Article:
26 Slide Example: Express Deliveries n Inference About the Difference Between the Means of Two Populations: Matched Samples A Chicago-based firm has documents that must be quickly distributed to district offices throughout the U.S. The firm must decide between two delivery services, UPX (United Parcel Express) and INTEX (International Express), to transport its documents. In testing the delivery times of the two services, the firm sent two reports to a random sample of ten district offices with one report carried by UPX and the other report carried by INTEX. Do the data that follow indicate a difference in mean delivery times for the two services?

27 Slide Delivery Time (Hours) Delivery Time (Hours) District OfficeUPX INTEX Difference Seattle 32 25 7 Los Angeles 30 24 6 Boston 19 15 4 Cleveland 16 15 1 New York 15 13 2 Houston 18 15 3 Atlanta 14 15 -1 St. Louis 10 8 2 Milwaukee 7 9 -2 Denver 16 11 5 Example: Express Deliveries

28 Slide n Inference About the Difference Between the Means of Two Populations: Matched Samples Let  d = the mean of the difference values for the two delivery services for the population of district offices Let  d = the mean of the difference values for the two delivery services for the population of district offices Hypotheses H 0 :  d = 0, H a :  d  Hypotheses H 0 :  d = 0, H a :  d  Rejection Rule Rejection Rule Assuming the population of difference values is approximately normally distributed, the t distribution with n - 1 degrees of freedom applies. With  =.05, t.025 = 2.262 (9 degrees of freedom). Assuming the population of difference values is approximately normally distributed, the t distribution with n - 1 degrees of freedom applies. With  =.05, t.025 = 2.262 (9 degrees of freedom). Reject H 0 if t 2.262 Reject H 0 if t 2.262 Example: Express Deliveries

29 Slide n Inference About the Difference Between the Means of Two Populations: Matched Samples Conclusion Reject H 0. Conclusion Reject H 0. There is a significant difference between the mean delivery times for the two services. There is a significant difference between the mean delivery times for the two services. Example: Express Deliveries

30 Slide Inferences About the Difference Between the Proportions of Two Populations n Sampling Distribution of n Interval Estimation of p 1 - p 2 n Hypothesis Tests about p 1 - p 2

31 Slide n Expected Value n Standard Deviation n Distribution Form If the sample sizes are large ( n 1 p 1, n 1 (1 - p 1 ), n 2 p 2, and n 2 (1 - p 2 ) are all greater than or equal to 5), the sampling distribution of can be approximated by a normal probability distribution. Sampling Distribution of

32 Slide Interval Estimation of p 1 - p 2 n Interval Estimate n Point Estimator of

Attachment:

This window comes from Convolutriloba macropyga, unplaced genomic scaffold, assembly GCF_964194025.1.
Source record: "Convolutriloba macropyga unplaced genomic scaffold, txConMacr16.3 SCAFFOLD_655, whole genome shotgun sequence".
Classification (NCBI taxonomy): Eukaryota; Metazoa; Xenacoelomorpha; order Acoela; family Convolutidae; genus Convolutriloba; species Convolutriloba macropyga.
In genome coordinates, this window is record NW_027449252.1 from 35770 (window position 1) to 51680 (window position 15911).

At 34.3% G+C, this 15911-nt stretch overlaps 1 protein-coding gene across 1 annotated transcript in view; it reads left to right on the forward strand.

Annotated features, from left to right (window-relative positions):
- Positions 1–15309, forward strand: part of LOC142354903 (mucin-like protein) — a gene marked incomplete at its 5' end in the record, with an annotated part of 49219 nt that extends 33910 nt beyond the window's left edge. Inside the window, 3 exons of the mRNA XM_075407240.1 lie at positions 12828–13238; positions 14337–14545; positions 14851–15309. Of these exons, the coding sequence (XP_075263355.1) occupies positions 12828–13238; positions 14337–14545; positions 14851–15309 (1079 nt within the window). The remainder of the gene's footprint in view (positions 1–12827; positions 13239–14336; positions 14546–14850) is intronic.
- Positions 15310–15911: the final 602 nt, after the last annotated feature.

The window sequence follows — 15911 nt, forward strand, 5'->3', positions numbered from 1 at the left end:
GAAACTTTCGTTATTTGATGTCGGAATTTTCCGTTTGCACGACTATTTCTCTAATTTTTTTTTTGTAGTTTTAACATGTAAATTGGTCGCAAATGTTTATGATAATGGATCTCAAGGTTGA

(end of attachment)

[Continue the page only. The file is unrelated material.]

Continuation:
33 Slide Example: MRA MRA (Market Research Associates) is conducting research to evaluate the effectiveness of a client’s new advertising campaign. Before the new campaign began, a telephone survey of 150 households in the test market area showed 60 households “aware” of the client’s product. The new campaign has been initiated with TV and newspaper advertisements running for three weeks. A survey conducted immediately after the new campaign showed 120 of 250 households “aware” of the client’s product. Does the data support the position that the advertising campaign has provided an increased awareness of the client’s product?

34 Slide Example: MRA n Point Estimator of the Difference Between the Proportions of Two Populations p 1 = proportion of the population of households p 1 = proportion of the population of households “aware” of the product after the new campaign “aware” of the product after the new campaign p 2 = proportion of the population of households p 2 = proportion of the population of households “aware” of the product before the new campaign “aware” of the product before the new campaign = sample proportion of households “aware” of the = sample proportion of households “aware” of the product after the new campaign product after the new campaign = sample proportion of households “aware” of the = sample proportion of households “aware” of the product before the new campaign product before the new campaign

35 Slide Example: MRA n Interval Estimate of p 1 - p 2 : Large-Sample Case For  =.05, z.025 = 1.96: For  =.05, z.025 = 1.96:.08 + 1.96(.0510).08 +.10.08 +.10 or -.02 to +.18 Conclusion Conclusion At a 95% confidence level, the interval estimate of the difference between the proportion of households aware of the client’s product before and after the new advertising campaign is -.02 to +.18. At a 95% confidence level, the interval estimate of the difference between the proportion of households aware of the client’s product before and after the new advertising campaign is -.02 to +.18.

36 Slide Hypothesis Tests about p 1 - p 2 n Hypotheses H 0 : p 1 - p 2 < 0 H 0 : p 1 - p 2 < 0 H a : p 1 - p 2 > 0 H a : p 1 - p 2 > 0 n Test statistic n Point Estimator of where p 1 = p 2 where:

37 Slide Example: MRA n Hypothesis Tests about p 1 - p 2 Can we conclude, using a.05 level of significance, that the proportion of households aware of the client’s product increased after the new advertising campaign? p 1 = proportion of the population of households “aware” of the product after the new campaign “aware” of the product after the new campaign p 2 = proportion of the population of households p 2 = proportion of the population of households “aware” of the product before the new campaign “aware” of the product before the new campaign Hypotheses H 0 : p 1 - p 2 < 0 Hypotheses H 0 : p 1 - p 2 < 0 H a : p 1 - p 2 > 0 H a : p 1 - p 2 > 0

38 Slide Example: MRA n Hypothesis Tests about p 1 - p 2 Rejection Rule Reject H 0 if z > 1.645 Rejection Rule Reject H 0 if z > 1.645 Test Statistic Test Statistic Conclusion Do not reject H 0. Conclusion Do not reject H 0.

39 Slide End of Chapter 10

Download ppt "1 1 Slide Slides Prepared by JOHN S. LOUCKS St. Edward’s University © 2002 South-Western /Thomson Learning."

Similar presentations